Good morning, class, and welcome to our class blog! Each week, you will visit this website to find a new post that will give a preview of what we will be studying each week, along with a daily activity or question that you will need to answer for class credit. To submit a response, log in to your wordpress account, and comment on the post as a direct reply to the activities, or as a response to other student comments. Let’s get started!
Week 1: Introduction to World War I
Monday: Click HERE and watch the video about how World War I got started. After viewing the video, write a comment below about a fact from the video that you did not know prior to watching. Is the fact surprising? Which detail are you most looking forward to exploring in this chapter?
Tuesday: Now that we have had an overview of the war, you may still be a little confused about who was on which side. That’s okay! Even the soldiers of the war were confused at times by the lines, countries, and languages that defined their experience. Click HERE to watch a Young Indiana Jones get an impromptu lesson on allies and axis through local foods. After watching, describe another world conflict by using local foods. You may need to Google traditional dishes of the countries involved. Example: The Battle of Iwo Jima would be described as the Americans (Hamburgers) attempting to take an island from the Japanese (Sushi) with the help from their allies in Canada (Poutine).
Wednesday: The lines between enemies could both seem to move constantly and not move at all. How is this possible? For the soldiers in the trenches, victory was measured in inches at a time. For the commanders, it moved in miles. Click HERE to explore the ever changing borders and frontlines of the war. After the activity, identify which countries suffered the most fluctuating frontlines of the war.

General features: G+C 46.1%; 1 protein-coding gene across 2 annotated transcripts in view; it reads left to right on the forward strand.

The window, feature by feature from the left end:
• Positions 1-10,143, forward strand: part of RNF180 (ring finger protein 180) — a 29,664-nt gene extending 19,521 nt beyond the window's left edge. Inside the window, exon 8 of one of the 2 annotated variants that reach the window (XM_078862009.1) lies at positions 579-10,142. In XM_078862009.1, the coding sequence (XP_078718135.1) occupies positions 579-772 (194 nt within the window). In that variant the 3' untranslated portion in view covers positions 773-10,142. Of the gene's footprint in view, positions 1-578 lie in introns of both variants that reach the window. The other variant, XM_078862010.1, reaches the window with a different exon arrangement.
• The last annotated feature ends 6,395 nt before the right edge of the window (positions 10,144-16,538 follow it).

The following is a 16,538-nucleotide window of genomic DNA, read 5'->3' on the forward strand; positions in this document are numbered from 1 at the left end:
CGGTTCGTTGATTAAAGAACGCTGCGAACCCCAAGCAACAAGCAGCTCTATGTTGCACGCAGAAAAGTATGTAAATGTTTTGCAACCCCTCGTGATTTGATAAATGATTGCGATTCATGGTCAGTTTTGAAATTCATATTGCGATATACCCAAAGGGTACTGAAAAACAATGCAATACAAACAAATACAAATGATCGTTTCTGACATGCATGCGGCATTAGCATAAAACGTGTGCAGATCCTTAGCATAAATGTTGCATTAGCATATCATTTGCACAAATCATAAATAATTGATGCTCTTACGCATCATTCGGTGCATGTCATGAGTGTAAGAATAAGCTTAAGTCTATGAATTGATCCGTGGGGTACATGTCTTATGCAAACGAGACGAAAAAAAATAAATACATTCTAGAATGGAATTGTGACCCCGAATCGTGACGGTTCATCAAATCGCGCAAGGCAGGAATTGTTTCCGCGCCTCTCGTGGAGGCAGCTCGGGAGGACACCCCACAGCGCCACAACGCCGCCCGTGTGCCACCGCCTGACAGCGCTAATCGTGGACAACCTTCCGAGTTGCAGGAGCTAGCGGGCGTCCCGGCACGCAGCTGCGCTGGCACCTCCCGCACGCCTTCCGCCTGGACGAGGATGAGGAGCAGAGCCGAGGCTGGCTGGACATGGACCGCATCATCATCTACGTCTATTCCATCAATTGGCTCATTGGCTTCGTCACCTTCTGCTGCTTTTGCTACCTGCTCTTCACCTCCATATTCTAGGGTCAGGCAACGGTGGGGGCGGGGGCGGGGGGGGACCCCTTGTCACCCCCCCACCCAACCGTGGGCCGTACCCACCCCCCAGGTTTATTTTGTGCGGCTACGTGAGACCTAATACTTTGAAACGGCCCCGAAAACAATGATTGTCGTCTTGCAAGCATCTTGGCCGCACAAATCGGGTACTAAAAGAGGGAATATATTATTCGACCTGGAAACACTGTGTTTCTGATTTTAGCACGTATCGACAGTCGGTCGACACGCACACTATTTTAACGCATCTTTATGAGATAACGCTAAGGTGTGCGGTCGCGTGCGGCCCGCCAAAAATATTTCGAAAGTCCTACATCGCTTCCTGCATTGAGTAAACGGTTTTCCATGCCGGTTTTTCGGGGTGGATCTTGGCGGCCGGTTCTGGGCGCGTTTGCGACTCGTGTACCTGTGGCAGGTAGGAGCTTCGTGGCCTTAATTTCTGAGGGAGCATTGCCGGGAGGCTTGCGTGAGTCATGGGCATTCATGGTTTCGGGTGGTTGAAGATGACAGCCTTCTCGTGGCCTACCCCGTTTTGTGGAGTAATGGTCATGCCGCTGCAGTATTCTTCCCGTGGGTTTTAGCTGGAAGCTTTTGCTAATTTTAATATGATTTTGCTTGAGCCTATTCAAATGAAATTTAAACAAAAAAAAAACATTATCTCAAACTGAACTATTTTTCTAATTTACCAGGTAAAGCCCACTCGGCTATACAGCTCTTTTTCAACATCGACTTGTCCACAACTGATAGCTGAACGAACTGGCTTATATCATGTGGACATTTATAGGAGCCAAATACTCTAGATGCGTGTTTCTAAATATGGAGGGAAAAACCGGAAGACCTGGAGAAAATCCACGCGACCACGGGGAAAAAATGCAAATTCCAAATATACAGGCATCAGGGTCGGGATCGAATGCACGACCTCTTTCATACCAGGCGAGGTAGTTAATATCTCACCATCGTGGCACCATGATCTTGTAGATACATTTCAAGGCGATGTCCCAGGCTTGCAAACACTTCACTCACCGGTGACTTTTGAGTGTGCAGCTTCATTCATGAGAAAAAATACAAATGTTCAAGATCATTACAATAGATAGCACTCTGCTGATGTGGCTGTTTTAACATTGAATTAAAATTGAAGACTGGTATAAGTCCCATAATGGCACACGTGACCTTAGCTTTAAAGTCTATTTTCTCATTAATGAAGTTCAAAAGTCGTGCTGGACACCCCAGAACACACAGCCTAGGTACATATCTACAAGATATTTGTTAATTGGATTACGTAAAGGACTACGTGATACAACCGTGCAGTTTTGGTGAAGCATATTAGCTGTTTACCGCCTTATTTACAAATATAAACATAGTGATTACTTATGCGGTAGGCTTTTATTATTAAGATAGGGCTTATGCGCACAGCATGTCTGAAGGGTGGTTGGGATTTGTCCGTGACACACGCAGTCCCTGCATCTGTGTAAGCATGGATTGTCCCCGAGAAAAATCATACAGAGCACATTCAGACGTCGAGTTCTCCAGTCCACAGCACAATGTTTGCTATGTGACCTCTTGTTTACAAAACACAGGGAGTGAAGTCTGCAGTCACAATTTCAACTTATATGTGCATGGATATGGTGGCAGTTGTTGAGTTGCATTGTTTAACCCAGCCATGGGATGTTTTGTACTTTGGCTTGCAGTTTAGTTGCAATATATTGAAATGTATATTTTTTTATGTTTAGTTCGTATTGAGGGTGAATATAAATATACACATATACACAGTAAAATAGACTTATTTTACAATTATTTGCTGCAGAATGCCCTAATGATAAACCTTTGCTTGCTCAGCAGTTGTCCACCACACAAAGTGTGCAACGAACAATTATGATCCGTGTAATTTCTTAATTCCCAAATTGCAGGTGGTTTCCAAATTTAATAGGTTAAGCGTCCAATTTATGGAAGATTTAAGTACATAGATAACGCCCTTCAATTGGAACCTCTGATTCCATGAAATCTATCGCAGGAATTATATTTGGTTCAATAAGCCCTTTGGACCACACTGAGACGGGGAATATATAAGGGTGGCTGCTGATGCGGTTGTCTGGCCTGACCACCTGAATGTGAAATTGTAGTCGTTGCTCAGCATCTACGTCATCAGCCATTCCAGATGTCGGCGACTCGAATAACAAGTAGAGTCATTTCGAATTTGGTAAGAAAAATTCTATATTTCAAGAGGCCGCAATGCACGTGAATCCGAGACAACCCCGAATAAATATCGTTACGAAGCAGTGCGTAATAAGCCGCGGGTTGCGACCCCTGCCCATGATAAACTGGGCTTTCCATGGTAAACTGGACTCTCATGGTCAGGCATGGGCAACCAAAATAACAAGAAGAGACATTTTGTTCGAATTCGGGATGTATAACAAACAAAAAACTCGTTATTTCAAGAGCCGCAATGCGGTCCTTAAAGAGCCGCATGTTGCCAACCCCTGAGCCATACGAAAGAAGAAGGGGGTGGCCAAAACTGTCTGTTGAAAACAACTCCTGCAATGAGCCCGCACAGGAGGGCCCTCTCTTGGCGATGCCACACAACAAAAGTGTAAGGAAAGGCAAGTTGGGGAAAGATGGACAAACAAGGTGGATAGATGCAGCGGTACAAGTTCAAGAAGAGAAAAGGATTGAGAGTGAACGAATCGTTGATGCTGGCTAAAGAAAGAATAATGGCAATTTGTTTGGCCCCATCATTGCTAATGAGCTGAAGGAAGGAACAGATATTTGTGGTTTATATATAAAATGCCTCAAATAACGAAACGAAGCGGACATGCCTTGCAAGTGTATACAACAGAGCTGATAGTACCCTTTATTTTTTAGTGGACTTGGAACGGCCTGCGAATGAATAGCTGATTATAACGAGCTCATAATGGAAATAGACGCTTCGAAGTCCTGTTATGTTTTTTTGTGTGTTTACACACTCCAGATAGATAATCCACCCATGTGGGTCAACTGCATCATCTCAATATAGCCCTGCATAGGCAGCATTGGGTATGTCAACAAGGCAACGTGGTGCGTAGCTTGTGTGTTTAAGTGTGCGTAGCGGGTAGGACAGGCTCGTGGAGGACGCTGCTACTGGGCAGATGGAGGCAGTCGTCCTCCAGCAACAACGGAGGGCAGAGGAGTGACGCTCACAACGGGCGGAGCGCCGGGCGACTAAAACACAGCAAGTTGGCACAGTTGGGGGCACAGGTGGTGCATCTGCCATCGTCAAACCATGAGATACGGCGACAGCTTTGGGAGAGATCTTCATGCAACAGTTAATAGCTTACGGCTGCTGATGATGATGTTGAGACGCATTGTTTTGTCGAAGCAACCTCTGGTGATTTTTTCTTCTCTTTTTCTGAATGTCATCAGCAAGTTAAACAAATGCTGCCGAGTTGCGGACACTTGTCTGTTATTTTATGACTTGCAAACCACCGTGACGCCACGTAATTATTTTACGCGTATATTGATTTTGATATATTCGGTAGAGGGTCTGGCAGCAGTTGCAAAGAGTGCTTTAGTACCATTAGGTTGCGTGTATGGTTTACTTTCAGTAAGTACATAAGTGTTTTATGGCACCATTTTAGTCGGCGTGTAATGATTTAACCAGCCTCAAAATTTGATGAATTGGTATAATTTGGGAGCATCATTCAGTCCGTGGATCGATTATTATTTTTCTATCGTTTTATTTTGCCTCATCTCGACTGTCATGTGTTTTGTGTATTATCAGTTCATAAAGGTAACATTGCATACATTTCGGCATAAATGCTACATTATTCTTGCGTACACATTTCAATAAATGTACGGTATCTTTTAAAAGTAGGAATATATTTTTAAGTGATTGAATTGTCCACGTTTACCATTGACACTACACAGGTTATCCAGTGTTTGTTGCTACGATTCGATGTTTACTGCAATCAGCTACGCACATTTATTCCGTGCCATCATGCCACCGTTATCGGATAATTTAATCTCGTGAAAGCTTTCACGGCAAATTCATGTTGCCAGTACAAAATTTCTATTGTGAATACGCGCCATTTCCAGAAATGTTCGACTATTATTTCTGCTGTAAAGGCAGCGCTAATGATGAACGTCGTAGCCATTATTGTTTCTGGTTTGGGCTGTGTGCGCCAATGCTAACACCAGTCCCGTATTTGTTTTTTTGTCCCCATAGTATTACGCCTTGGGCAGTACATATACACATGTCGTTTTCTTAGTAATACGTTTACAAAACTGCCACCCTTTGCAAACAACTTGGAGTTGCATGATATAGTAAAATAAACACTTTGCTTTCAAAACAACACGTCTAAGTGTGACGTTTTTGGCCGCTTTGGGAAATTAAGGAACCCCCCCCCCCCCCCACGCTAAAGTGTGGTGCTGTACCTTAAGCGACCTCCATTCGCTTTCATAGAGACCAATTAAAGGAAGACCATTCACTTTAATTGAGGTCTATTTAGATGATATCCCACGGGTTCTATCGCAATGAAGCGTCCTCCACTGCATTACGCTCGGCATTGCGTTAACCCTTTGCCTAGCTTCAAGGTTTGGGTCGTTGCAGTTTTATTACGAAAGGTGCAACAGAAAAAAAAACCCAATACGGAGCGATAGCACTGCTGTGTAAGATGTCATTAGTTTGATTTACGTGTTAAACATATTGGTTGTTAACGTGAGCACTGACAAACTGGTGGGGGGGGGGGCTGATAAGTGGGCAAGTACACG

Thursday: War is a topic that divides people around the world. Often times governments will release posters, ads, and commercials that promote their idea of their country either joining or avoiding a war. These pieces of art with a deliberate war agenda are called propaganda. Check out this link HERE and click through some propaganda posters from World War 1. If your last name starts with the letter A-L, create a simple propaganda poster to convince your classmates that we should have LESS homework. If you last name starts with the letter M-Z, create a simple propaganda poster to convince your classmates that we should have MORE homework. Use Microsoft Paint, Word, or PowerPoint to format your poster, and take clipart from around the internet to help decorate your poster. Consider fonts, colors, and catchy phrases to promote your cause! Upload your finished work to imgur.com and drop the link in the comments below.
Friday: We have learned a lot of facts this week about World War I. Let’s test your knowledge! Take the 10 question quiz HERE and share your results to the comments below along with a written multiple choice question of a fact that you wish was included on the quiz.
Further Reading: Can’t get enough of this week’s class blog? Be sure to visit some of my previous posts on how to enhance your learning and experience of studying World War I.
CLICK HERE – for a book review of how JRR Tolkien and CS Lewis were influenced by World War I.
CLICK HERE – for 10 channels on YouTube that make learning fun!
- This page was created for an online class project by Michael J. Roboski